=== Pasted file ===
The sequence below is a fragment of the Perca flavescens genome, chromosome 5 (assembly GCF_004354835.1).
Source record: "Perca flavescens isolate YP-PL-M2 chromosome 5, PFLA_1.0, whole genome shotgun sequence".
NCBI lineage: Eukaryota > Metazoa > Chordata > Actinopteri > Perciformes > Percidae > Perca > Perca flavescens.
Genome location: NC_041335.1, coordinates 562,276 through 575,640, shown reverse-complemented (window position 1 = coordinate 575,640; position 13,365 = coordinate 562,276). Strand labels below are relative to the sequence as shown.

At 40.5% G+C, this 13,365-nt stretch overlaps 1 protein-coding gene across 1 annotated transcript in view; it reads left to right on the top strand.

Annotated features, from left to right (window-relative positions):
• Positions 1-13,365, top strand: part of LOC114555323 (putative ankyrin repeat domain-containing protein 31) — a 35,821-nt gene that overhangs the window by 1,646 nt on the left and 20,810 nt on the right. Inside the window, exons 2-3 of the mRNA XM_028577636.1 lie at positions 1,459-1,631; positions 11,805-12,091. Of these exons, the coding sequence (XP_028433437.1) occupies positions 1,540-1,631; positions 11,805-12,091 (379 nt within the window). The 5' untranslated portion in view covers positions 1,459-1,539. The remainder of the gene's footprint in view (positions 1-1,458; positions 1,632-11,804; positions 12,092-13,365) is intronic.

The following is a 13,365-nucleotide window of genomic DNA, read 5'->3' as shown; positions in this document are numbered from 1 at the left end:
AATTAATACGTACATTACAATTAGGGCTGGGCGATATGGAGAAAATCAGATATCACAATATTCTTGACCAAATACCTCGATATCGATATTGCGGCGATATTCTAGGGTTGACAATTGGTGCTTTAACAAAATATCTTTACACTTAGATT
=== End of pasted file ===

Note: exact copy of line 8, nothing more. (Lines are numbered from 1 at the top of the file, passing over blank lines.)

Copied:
The following is a 13,365-nucleotide window of genomic DNA, read 5'->3' as shown; positions in this document are numbered from 1 at the left end: